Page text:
(MENAFN- The Journal Of Turkish Weekly) Bosnia is trying to obtain new financial support from the International Monetary Fund, IMF, although an existing arrangement remains blocked because of the slow pace of reforms.
Bosnia's authorities have launched a new dialogue with the IMF about another future arrangement with the international financial institution.
Continued financial support from IMF is crucial for Bosnia's financial stability, given its poor economic and social situation.
IMF support is also a key element of the EU's new initiative for Bosnia, which € following the green light given for the activation of Bosnia's Stabilization and Association Agreement € plans to use IMF funds to persuade politicians to undertake difficult reforms, a senior international official told Balkan Insight on Tuesday.
"For years, the IMF has been providing financial support to Bosnia under very weak conditions. That time has passed and no more money will be disbursed without very concrete actions being undertaken," this official said.
IMF payments to Bosnia in line with its current Stand-By Arrangement were blocked last September because Bosnia had not undertaken the required reforms.
It is widely accepted that local politicians stalled on reforms, fearing that they would spoil their chances ahead of the general elections last October.
An IMF mission arrived in Bosnia at the end of April and has since met officials from the state government - the Council of Ministers - as well as governments of Bosnia's two entities, the Federation of Bosnia and Herzegovina and Republika Srpska.
The IMF has used the meetings to assess the current state of affairs and discuss conditions for the release of the blocked sum of 150 million euro, as well as to open discussions about future arrangements after Bosnia's current Stand-By Arrangement expires in September.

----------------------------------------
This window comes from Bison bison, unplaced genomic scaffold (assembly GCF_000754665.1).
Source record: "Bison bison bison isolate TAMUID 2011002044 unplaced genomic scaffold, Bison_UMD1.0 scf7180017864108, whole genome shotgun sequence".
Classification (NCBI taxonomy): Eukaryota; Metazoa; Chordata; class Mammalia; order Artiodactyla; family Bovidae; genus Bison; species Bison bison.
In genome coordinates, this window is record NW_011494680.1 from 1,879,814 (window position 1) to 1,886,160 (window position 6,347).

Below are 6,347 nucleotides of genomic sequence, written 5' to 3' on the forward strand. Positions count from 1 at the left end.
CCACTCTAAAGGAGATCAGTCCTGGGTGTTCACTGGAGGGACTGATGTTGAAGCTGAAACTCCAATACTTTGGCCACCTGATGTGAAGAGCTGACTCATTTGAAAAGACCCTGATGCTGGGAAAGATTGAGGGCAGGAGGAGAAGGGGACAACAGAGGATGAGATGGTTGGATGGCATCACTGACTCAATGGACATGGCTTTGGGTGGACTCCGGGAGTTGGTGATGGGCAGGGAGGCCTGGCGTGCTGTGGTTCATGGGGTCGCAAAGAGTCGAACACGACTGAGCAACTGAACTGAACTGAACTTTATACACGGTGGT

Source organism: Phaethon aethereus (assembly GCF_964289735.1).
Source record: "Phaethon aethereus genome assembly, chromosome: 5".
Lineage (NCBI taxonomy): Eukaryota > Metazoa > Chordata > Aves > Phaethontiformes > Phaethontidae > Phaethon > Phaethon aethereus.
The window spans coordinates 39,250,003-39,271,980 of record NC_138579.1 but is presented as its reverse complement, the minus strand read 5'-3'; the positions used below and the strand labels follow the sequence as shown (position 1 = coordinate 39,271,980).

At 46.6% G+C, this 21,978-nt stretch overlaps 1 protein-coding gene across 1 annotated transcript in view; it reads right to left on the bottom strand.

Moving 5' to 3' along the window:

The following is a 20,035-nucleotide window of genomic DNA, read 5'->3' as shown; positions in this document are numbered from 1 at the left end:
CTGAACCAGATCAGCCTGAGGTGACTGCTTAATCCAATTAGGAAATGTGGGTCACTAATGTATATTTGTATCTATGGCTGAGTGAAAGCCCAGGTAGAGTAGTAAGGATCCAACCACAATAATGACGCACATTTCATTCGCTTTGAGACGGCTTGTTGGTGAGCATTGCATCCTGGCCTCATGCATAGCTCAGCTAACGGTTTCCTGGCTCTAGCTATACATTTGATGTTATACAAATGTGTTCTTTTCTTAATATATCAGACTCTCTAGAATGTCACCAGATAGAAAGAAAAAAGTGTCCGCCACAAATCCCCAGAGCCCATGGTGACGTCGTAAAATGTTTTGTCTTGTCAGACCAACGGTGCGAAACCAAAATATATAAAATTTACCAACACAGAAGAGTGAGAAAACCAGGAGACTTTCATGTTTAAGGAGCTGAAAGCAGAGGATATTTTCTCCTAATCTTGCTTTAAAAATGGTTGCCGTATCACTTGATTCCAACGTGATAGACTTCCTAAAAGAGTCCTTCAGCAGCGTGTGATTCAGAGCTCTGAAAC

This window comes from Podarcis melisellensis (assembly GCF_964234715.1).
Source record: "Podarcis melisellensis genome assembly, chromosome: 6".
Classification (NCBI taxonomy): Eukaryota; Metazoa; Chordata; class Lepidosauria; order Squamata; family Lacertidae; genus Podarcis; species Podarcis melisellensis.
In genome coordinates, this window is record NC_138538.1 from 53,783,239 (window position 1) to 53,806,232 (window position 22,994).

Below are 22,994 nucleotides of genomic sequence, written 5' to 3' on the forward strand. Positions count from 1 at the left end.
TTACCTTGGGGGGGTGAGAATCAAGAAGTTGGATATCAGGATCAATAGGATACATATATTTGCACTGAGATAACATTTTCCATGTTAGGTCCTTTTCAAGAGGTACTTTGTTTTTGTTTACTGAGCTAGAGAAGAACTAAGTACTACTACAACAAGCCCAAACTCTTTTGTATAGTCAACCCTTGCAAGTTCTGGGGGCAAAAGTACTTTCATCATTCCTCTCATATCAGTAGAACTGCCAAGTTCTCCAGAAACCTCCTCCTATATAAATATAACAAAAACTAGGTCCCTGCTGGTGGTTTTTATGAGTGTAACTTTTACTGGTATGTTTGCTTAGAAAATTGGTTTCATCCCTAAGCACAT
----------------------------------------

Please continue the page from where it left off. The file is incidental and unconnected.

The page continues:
Following meetings with the Federation entity premier, Fadil Novalic, on Monday and with the Chairman of the Council of Ministers, Denis Zvizdic, on Tuesday, the head of the IMF mission, Ron van Rooden, stressed that Bosnia's authorities face a number of complex tasks.
These include adoption of new labour and civil service laws, a reduction of the burden on wages, establishment of a single registry of social benefits' recipients, pension system reform, and simplification of the regulations for the business community.
Most of the reforms are seen as difficult and unpopular, but after many years of political neglect local experts and international officials believe Bosnian leaders have no alternative but to initiate them.
To make the process as painless as possible, EU, IMF and World Bank officials are expected to hold a high-level meeting with Bosnia's leaders next week, to start jointly developing a concrete action plan including the exact sequence of these reforms.
However, international officials still fear that some Bosnian leaders do not truly want to see Bosnia come closer to the EU as they would then risk losing all their current perks and even be forced to take responsibility for years of corruption.
For that reason, some international officials fear that Bosnia's political elites will find a way to politicize the upcoming reforms and again block the process.
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